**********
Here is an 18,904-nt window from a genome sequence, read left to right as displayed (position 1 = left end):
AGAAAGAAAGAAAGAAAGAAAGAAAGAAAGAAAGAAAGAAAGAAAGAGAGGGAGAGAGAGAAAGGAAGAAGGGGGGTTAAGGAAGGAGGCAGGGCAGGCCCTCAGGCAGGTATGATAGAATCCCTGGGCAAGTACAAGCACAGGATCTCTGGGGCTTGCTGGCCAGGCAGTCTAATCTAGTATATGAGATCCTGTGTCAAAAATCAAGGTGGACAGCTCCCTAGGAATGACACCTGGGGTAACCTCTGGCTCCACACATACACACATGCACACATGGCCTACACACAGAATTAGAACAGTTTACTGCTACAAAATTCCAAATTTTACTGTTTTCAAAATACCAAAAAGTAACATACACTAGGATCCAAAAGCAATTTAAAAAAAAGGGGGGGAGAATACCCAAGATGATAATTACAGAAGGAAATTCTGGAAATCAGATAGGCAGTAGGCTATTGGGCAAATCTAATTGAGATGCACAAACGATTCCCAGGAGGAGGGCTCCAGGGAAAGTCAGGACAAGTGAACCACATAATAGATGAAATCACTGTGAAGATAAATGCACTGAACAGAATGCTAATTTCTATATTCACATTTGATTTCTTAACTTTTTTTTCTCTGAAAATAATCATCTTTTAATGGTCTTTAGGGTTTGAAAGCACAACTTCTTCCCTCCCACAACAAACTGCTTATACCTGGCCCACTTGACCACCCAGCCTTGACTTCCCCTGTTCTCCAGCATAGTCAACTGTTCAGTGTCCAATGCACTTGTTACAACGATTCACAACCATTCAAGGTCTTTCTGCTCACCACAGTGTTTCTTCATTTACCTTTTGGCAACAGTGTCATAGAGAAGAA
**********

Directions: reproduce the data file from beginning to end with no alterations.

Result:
Here is an 18,904-nt window from a genome sequence, read left to right as displayed (position 1 = left end):
AGAAAGAAAGAAAGAAAGAAAGAAAGAAAGAAAGAAAGAAAGAAAGAGAGGGAGAGAGAGAAAGGAAGAAGGGGGGTTAAGGAAGGAGGCAGGGCAGGCCCTCAGGCAGGTATGATAGAATCCCTGGGCAAGTACAAGCACAGGATCTCTGGGGCTTGCTGGCCAGGCAGTCTAATCTAGTATATGAGATCCTGTGTCAAAAATCAAGGTGGACAGCTCCCTAGGAATGACACCTGGGGTAACCTCTGGCTCCACACATACACACATGCACACATGGCCTACACACAGAATTAGAACAGTTTACTGCTACAAAATTCCAAATTTTACTGTTTTCAAAATACCAAAAAGTAACATACACTAGGATCCAAAAGCAATTTAAAAAAAAGGGGGGGAGAATACCCAAGATGATAATTACAGAAGGAAATTCTGGAAATCAGATAGGCAGTAGGCTATTGGGCAAATCTAATTGAGATGCACAAACGATTCCCAGGAGGAGGGCTCCAGGGAAAGTCAGGACAAGTGAACCACATAATAGATGAAATCACTGTGAAGATAAATGCACTGAACAGAATGCTAATTTCTATATTCACATTTGATTTCTTAACTTTTTTTTCTCTGAAAATAATCATCTTTTAATGGTCTTTAGGGTTTGAAAGCACAACTTCTTCCCTCCCACAACAAACTGCTTATACCTGGCCCACTTGACCACCCAGCCTTGACTTCCCCTGTTCTCCAGCATAGTCAACTGTTCAGTGTCCAATGCACTTGTTACAACGATTCACAACCATTCAAGGTCTTTCTGCTCACCACAGTGTTTCTTCATTTACCTTTTGGCAACAGTGTCATAGAGAAGAA